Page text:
A guide to Robbie Williams’ most notable songs ahead of the U.K. superstar’s new Vegas residency

Robbie Williams kicks off his Wynn residency on March 6.
Photo: Eduardo Verdugo / AP
Annie Zaleski

Robbie Williams might seem like an unlikely candidate for a Las Vegas residency. After all, it has been nearly two decades since his biggest U.S. chart success: the dramatic ballad “Angels” peaking at No. 53 on the Billboard Hot 100. Williams is actually the perfect musician to make a splash in Vegas, however, since after first rising to stardom as a member of ’90s boys band Take That, he went solo and has evolved into a rakish pop chameleon who has dabbled in (to name a few genres) jazz, soul, rock and electro.

Although he has spent lots of time in LA in recent decades, Williams has remained a prolific chart-topping superstar in the U.K. A few weeks ago, he even released Under the Radar Vol. 3, his third compilation of fan-geared obscurities, B-sides and demos. But as he prepares to launch his residency, here’s a brief guide to some of Williams’ (many) career highlights.

A-list hits

Angels” (Life Thru a Lens, 1997) Perhaps Williams’ most iconic song, this soaring, string- and piano-drenched ballad offers expressions of comfort, in the form of lyrics praising (literal and figurative) guardian angels.

“Millennium” (I’ve Been Expecting You, 1998) Along with “Angels,” this “You Only Live Once”-sampling ’90s alt-rock gem made U.S. chart inroads.

“Kids” (Sing When You’re Winning, 2000) This duet with Kylie Minogue, is a pogoing soul-rocker with sinewy rhythms and clashing guitars.

“Rock DJ” (Sing When You’re Winning, 2000) This jaunty, funky ode to the power of dancefloor commanders samples A Tribe Called Quest and Barry White.

“Feel” (Escapology, 2002) This global smash pairs urgent trip-hop beats and plaintive piano with cautionary lyrics suffused with spiritual and romantic confusion: “I sit and talk to God/And he just laughs at my plans.”

Middle jams

“Eternity” (non-album single, 2000) Some of Williams’ ballads can hew toward the treacly, but this lovely, piano-driven meditation—said to be written for the Spice Girls’ Geri Halliwell—strikes a perfectly sentimental note.

“She’s Madonna” (Rudebox, 2006) A collaboration with Pet Shop Boys, this song about ditching a partner for (who else?) Madonna ends up nothing short of cheeky electro-pop brilliance.

“Rudebox” (Rudebox, 2006) Williams imitates Beck at his most electro-funky on this throwback synth-rock/hip-hop hybrid.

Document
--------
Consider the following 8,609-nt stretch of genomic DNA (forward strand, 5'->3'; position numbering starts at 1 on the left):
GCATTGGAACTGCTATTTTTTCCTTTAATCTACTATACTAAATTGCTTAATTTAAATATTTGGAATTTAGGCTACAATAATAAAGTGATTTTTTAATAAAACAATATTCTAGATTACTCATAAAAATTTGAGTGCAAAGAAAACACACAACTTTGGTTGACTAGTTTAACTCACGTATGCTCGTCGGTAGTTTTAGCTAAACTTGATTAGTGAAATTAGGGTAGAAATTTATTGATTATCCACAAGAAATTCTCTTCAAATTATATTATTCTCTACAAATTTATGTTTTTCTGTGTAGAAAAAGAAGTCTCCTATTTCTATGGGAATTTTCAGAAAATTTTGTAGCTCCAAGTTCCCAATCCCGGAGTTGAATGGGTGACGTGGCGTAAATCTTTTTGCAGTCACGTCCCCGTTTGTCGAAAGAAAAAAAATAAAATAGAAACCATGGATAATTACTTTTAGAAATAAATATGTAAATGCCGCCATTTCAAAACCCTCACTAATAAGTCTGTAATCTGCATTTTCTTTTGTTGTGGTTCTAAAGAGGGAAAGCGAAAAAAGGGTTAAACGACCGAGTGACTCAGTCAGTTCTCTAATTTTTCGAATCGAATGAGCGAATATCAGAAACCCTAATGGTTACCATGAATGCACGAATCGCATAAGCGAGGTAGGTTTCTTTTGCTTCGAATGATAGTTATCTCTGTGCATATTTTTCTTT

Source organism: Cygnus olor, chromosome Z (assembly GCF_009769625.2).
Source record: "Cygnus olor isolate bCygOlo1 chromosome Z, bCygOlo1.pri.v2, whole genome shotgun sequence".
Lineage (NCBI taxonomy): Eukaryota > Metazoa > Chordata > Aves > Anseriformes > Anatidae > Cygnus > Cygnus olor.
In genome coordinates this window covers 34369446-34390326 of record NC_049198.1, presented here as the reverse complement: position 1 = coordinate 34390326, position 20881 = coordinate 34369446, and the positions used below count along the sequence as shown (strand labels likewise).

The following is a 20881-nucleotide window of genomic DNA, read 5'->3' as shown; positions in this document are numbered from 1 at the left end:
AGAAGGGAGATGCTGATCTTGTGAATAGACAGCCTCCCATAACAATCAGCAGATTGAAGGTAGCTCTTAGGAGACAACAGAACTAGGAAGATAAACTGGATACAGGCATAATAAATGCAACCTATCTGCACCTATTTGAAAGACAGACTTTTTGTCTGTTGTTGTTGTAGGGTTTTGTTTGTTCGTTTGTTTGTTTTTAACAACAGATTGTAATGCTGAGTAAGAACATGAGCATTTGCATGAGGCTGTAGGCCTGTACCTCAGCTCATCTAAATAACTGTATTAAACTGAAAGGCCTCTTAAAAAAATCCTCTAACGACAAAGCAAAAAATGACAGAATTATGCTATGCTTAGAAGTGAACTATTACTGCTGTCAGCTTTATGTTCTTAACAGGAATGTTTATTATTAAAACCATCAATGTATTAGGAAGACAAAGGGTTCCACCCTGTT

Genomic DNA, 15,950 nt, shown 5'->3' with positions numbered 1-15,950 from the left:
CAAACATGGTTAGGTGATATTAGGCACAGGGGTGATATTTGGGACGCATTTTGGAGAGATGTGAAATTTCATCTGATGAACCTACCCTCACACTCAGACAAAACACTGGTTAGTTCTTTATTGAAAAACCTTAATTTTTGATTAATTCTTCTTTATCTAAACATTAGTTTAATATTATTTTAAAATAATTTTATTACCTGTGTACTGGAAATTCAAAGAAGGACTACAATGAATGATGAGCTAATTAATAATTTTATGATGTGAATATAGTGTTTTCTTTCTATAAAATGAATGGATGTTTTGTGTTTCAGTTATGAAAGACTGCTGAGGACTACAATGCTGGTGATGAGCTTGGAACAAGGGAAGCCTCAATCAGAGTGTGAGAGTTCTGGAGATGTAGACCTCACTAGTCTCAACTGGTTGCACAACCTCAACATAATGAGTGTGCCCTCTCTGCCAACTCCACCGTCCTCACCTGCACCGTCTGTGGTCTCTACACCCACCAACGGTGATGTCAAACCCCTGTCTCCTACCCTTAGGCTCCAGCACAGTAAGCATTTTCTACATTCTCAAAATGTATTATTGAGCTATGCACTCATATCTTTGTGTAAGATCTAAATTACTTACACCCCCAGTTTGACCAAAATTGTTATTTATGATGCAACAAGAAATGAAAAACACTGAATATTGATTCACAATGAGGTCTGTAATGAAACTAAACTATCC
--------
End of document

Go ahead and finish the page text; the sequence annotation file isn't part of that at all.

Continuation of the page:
“Bodies” (Reality Killed the Video Star, 2009) This deceptively simple high-gloss pop hit boasts precise instrumentation—orchestral stabs, a burnt-rubber bassline and celebratory horns—and lyrics comingling religious imagery with physical idealization: “God save me rejection/From my reflection/I want perfection.”

“Candy” (Take the Crown, 2012) Horns, saxes and strings drive this tropical-breezy U.K. No. 1 hit, an over-the-top narrative about a woman living her best (wild) life.

Deep cuts

“Something Beautiful” (Escapology, 2002) Williams is a warm and inviting soul singer, which is evident on this organ-freckled song that doles out emotional solace for those who feel alone.

“Somethin’ Stupid” (Swing When You’re Winning, 2001) Taking a page from Bryan Ferry’s playbook, Williams crafted an album of swing standards that included this lovelorn, Spanish guitar-inflected Nicole Kidman duet.

“Starstruck” (Reality Killed the Video Star, 2009) A low-lit nod to Jamiroquai’s cosmic ’90s dance jams, “Starstruck” finds Williams assuming a sleek croon as he explores facets of fame.

“Bruce Lee” (The Heavy Entertainment Show, 2016) Between the overdriven guitars, rippling vocal falsetto and blaring horns, the stomping “Bruce Lee” provides a more-than-credible ELO impression.

“Gold” (Under the Radar Vol. 3, 2019) That this song was released via a rarities collection shows Williams’ musical depth; it’s a cross between Bowie’s debonair rock surges and Simple Minds’ mid-’80s cathartic soul-pop.

ROBBIE WILLIAMS March 6, 8-9, 13, 15-16, 8 p.m., $60-$250. Encore Theater, 702-770-9966.

Tags: Music, Encore
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